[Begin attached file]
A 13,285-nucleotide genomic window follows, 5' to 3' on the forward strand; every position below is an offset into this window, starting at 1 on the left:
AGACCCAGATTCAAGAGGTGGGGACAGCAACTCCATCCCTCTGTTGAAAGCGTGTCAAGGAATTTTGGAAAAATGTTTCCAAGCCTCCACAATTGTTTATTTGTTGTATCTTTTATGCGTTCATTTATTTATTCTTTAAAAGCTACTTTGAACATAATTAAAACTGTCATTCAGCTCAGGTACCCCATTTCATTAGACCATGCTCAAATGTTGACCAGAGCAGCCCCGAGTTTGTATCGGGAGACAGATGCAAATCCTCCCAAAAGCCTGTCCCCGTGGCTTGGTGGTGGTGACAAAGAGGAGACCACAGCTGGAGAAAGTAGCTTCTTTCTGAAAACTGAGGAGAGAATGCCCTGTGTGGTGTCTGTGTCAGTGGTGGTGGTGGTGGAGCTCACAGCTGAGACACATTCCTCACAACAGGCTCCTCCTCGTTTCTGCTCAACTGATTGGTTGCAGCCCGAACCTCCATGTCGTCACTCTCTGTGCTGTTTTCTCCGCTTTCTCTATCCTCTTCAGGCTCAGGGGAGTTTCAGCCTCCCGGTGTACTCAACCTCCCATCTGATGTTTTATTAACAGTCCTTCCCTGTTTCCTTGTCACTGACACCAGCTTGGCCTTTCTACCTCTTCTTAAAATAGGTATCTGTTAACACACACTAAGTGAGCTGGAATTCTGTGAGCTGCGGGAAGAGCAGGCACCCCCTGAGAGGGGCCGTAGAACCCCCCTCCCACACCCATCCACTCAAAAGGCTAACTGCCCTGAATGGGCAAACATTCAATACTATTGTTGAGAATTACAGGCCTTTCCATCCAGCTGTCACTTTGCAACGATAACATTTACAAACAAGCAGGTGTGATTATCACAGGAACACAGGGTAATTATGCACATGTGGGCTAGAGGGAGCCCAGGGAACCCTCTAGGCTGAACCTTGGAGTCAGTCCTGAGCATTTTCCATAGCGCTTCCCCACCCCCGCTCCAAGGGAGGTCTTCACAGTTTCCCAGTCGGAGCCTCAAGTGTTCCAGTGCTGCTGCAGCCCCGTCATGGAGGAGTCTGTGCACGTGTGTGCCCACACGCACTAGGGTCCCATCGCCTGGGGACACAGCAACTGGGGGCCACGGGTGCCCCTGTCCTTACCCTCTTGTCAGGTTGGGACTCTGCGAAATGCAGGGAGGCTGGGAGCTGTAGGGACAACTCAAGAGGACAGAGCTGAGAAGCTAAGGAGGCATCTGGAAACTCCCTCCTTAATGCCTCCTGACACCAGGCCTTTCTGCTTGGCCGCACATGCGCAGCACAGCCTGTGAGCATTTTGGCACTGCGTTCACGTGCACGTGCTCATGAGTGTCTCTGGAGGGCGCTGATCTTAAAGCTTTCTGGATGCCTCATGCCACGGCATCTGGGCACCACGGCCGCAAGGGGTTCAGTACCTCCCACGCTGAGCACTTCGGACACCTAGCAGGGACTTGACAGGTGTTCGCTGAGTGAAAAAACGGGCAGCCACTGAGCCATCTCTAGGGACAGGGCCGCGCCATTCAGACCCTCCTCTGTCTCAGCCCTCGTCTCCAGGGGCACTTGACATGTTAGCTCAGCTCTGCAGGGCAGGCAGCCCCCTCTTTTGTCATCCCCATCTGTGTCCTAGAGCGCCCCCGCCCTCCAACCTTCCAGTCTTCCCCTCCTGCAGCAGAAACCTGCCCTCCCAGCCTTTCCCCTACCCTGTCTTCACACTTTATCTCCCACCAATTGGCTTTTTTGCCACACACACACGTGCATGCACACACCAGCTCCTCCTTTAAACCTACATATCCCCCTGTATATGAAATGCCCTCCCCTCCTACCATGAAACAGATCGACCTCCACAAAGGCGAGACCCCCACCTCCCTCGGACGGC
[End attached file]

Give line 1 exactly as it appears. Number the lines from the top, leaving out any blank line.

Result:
A 13,285-nucleotide genomic window follows, 5' to 3' on the forward strand; every position below is an offset into this window, starting at 1 on the left: